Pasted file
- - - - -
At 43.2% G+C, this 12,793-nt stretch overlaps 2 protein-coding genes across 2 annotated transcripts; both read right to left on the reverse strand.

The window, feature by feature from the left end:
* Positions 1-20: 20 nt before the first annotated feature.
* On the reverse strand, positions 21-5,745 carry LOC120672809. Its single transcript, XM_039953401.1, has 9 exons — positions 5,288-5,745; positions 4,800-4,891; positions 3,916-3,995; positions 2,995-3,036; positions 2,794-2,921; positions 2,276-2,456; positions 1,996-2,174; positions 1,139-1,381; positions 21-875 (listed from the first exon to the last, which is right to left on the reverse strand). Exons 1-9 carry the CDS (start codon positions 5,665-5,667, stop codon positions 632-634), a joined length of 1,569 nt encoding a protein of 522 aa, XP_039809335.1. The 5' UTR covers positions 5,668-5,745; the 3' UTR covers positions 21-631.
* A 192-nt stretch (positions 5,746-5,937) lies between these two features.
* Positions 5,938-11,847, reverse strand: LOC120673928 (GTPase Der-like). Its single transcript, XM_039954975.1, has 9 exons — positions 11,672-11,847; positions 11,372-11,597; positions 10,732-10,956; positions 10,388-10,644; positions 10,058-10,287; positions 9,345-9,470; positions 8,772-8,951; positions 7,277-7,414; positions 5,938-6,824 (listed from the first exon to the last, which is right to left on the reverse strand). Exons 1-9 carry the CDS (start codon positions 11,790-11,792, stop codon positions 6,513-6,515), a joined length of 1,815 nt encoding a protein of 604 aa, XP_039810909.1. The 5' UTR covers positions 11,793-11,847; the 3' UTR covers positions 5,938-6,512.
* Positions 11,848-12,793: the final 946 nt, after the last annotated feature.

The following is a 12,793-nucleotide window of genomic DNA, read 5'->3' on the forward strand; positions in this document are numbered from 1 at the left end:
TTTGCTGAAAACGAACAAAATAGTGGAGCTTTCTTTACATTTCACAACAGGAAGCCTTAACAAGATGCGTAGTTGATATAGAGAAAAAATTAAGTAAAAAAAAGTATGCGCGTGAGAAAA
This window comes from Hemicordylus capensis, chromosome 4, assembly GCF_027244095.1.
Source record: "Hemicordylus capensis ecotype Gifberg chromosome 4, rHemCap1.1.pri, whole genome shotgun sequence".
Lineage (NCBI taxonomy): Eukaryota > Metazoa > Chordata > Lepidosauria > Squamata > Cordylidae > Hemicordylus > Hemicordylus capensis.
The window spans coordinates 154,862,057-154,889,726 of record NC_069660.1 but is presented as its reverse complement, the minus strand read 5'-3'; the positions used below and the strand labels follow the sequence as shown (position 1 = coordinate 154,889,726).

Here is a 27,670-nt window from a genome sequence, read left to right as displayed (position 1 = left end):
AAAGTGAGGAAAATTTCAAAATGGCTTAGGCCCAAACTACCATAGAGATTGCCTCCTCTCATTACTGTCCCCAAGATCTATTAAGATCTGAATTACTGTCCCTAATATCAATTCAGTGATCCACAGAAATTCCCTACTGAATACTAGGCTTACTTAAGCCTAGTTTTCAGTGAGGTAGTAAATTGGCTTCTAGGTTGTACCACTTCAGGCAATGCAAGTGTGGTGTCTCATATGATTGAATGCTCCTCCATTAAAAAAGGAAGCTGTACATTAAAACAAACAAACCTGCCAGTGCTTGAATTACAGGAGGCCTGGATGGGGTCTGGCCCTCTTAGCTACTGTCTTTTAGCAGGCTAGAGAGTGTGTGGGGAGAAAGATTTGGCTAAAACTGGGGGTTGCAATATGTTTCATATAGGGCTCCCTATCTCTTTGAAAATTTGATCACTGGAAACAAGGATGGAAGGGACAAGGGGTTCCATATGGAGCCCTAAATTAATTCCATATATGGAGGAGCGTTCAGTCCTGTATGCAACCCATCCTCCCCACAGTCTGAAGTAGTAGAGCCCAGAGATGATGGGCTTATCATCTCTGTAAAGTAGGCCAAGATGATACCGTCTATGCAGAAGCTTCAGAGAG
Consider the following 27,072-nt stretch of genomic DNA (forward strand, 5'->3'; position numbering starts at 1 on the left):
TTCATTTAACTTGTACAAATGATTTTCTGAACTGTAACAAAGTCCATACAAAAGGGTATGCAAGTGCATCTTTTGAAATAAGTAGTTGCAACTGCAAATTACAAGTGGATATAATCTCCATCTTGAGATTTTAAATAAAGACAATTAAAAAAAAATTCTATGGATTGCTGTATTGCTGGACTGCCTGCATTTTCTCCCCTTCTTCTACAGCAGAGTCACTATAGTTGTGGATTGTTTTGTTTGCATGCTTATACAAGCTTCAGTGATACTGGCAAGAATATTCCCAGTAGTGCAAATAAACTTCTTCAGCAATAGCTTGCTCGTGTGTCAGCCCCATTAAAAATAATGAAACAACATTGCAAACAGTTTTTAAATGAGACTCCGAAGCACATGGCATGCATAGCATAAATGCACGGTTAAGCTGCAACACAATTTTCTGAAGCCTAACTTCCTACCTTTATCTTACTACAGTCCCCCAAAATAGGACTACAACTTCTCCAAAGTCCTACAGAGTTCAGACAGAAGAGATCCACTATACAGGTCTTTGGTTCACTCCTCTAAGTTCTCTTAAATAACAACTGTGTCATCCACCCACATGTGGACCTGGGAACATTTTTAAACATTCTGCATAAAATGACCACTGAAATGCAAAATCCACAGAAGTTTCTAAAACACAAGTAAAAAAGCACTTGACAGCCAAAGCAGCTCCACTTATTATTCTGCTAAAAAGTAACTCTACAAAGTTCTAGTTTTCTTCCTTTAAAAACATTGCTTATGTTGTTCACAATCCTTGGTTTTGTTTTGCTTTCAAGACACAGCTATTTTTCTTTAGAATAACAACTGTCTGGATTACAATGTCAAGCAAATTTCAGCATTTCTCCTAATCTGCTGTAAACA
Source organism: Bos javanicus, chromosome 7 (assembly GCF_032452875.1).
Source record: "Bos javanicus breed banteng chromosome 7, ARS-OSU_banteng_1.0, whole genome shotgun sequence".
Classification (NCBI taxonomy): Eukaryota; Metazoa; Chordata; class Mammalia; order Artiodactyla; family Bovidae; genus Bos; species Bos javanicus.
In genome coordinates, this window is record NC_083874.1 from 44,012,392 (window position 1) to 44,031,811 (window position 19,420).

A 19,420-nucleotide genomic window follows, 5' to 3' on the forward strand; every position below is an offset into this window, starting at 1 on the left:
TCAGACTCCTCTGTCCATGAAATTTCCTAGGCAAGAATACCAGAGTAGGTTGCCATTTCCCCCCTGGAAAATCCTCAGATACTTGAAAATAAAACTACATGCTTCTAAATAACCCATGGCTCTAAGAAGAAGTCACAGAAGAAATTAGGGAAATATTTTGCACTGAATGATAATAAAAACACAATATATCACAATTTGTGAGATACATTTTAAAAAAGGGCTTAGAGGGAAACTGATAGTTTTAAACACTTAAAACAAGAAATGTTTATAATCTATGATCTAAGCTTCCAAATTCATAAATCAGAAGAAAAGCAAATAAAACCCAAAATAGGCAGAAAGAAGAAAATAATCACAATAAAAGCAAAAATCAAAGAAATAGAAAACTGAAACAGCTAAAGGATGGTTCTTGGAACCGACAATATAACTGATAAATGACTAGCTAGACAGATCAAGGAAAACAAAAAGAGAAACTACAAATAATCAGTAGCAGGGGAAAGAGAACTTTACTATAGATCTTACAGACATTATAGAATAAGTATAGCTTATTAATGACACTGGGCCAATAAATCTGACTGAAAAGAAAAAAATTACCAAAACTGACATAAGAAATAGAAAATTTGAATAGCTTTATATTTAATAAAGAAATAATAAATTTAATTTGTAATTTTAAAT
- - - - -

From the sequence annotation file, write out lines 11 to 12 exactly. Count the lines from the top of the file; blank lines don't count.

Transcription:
Source record: "Hemicordylus capensis ecotype Gifberg chromosome 4, rHemCap1.1.pri, whole genome shotgun sequence".
Lineage (NCBI taxonomy): Eukaryota > Metazoa > Chordata > Lepidosauria > Squamata > Cordylidae > Hemicordylus > Hemicordylus capensis.